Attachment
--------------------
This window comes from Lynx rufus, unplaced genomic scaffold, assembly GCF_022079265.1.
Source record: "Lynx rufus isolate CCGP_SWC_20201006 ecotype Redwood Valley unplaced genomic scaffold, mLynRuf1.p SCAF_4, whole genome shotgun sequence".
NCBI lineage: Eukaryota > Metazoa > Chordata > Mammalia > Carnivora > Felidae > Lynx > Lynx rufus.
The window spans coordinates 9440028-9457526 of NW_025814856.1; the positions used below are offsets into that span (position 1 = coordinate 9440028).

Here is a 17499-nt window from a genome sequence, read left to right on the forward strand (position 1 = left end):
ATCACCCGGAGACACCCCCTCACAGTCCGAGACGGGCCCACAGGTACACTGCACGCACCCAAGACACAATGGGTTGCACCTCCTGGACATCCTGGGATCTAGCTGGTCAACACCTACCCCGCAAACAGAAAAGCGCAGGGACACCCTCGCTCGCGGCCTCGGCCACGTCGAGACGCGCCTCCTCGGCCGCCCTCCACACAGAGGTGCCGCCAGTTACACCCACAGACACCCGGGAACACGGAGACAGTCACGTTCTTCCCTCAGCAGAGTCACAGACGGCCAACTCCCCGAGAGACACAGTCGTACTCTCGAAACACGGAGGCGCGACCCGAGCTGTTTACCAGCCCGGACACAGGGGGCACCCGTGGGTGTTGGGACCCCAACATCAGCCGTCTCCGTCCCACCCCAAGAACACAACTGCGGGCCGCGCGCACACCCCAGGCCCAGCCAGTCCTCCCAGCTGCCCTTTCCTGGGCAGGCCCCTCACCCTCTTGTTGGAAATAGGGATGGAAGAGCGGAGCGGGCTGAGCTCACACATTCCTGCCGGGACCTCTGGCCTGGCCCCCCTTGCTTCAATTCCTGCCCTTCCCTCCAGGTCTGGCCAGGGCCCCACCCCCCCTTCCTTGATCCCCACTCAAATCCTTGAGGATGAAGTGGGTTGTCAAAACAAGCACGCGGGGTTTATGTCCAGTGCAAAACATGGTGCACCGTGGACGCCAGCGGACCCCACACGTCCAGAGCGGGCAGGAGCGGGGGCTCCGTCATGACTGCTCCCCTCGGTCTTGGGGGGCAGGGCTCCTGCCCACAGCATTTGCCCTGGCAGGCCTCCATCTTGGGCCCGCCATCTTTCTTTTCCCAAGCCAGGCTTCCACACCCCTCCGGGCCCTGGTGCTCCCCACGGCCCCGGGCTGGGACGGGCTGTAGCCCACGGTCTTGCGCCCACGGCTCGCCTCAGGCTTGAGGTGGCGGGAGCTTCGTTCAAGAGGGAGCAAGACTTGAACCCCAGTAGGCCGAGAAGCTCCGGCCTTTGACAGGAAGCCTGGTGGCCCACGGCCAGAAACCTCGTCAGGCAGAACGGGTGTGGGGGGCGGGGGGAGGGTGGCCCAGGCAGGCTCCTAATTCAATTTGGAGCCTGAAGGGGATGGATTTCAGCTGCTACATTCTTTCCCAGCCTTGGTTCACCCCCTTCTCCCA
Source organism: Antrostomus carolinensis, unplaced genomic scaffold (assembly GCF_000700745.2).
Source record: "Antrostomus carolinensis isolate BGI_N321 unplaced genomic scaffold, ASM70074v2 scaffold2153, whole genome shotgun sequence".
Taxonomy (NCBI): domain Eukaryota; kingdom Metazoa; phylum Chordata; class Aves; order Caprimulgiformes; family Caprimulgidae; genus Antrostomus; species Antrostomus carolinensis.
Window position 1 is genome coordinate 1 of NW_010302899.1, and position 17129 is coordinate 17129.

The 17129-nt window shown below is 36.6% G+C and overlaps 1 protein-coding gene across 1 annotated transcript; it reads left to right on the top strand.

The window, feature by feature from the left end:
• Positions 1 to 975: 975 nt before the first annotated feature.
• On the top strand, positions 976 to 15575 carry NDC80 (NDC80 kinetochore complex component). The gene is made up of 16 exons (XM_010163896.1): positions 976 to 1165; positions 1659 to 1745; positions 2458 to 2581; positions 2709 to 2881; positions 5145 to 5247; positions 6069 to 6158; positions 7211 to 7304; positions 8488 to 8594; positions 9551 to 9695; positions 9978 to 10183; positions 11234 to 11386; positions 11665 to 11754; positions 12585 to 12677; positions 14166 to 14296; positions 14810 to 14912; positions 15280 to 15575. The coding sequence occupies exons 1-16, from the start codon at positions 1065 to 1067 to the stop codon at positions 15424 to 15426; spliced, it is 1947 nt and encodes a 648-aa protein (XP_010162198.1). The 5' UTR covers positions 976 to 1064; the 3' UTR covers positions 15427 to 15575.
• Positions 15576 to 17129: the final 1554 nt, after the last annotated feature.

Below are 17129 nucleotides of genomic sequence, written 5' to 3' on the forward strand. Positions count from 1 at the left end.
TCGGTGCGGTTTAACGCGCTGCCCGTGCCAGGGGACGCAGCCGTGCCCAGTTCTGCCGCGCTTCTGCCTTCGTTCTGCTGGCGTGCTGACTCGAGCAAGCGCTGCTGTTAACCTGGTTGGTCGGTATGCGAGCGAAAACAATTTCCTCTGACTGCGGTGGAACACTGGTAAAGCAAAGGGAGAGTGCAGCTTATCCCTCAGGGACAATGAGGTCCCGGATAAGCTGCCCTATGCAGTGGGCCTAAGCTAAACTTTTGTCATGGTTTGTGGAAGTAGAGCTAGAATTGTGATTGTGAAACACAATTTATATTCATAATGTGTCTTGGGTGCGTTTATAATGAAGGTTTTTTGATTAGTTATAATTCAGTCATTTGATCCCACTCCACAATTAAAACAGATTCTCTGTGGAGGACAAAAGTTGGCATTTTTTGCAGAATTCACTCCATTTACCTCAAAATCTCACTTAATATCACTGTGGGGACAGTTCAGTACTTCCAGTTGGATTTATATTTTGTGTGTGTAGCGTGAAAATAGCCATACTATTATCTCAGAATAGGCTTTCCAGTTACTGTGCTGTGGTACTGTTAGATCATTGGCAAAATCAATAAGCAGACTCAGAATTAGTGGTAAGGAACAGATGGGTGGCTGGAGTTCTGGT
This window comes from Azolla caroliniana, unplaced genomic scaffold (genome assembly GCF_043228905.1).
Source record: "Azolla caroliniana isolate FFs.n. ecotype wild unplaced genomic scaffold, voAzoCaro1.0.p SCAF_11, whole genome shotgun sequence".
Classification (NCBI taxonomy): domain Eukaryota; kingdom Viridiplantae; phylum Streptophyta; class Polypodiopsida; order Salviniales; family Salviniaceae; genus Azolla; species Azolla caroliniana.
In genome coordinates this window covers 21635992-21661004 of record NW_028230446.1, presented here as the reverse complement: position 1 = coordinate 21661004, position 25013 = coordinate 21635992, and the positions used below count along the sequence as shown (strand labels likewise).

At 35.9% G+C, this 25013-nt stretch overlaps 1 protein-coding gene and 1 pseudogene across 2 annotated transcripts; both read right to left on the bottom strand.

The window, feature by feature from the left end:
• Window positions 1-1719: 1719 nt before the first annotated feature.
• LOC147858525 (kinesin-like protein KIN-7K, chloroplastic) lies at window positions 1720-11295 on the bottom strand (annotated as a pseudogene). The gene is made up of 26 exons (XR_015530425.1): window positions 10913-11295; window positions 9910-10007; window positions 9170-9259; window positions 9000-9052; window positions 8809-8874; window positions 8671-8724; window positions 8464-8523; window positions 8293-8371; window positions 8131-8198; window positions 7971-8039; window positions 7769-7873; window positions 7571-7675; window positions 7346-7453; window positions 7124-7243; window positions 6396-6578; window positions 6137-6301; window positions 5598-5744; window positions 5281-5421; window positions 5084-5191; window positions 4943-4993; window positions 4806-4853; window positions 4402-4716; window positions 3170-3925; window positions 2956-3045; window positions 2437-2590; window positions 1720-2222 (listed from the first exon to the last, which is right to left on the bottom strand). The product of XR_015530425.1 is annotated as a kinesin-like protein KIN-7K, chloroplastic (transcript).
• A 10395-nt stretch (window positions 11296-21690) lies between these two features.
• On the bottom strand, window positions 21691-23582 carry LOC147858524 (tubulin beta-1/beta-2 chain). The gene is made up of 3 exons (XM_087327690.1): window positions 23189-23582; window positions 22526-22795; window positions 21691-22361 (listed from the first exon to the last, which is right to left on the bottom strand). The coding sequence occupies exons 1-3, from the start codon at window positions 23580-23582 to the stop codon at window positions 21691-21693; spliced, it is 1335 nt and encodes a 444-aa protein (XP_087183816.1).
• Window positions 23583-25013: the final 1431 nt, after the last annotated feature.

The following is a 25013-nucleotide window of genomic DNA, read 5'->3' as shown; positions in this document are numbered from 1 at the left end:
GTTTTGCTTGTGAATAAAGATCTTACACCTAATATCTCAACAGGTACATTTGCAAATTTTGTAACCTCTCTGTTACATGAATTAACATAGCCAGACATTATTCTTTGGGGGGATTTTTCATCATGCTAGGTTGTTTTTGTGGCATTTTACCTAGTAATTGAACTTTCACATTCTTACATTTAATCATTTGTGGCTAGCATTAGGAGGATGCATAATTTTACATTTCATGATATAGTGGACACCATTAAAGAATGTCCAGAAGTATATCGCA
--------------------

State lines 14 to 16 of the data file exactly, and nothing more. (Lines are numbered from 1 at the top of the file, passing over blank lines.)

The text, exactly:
• On the top strand, positions 976 to 15575 carry NDC80 (NDC80 kinetochore complex component). The gene is made up of 16 exons (XM_010163896.1): positions 976 to 1165; positions 1659 to 1745; positions 2458 to 2581; positions 2709 to 2881; positions 5145 to 5247; positions 6069 to 6158; positions 7211 to 7304; positions 8488 to 8594; positions 9551 to 9695; positions 9978 to 10183; positions 11234 to 11386; positions 11665 to 11754; positions 12585 to 12677; positions 14166 to 14296; positions 14810 to 14912; positions 15280 to 15575. The coding sequence occupies exons 1-16, from the start codon at positions 1065 to 1067 to the stop codon at positions 15424 to 15426; spliced, it is 1947 nt and encodes a 648-aa protein (XP_010162198.1). The 5' UTR covers positions 976 to 1064; the 3' UTR covers positions 15427 to 15575.
• Positions 15576 to 17129: the final 1554 nt, after the last annotated feature.

Below are 17129 nucleotides of genomic sequence, written 5' to 3' on the forward strand. Positions count from 1 at the left end.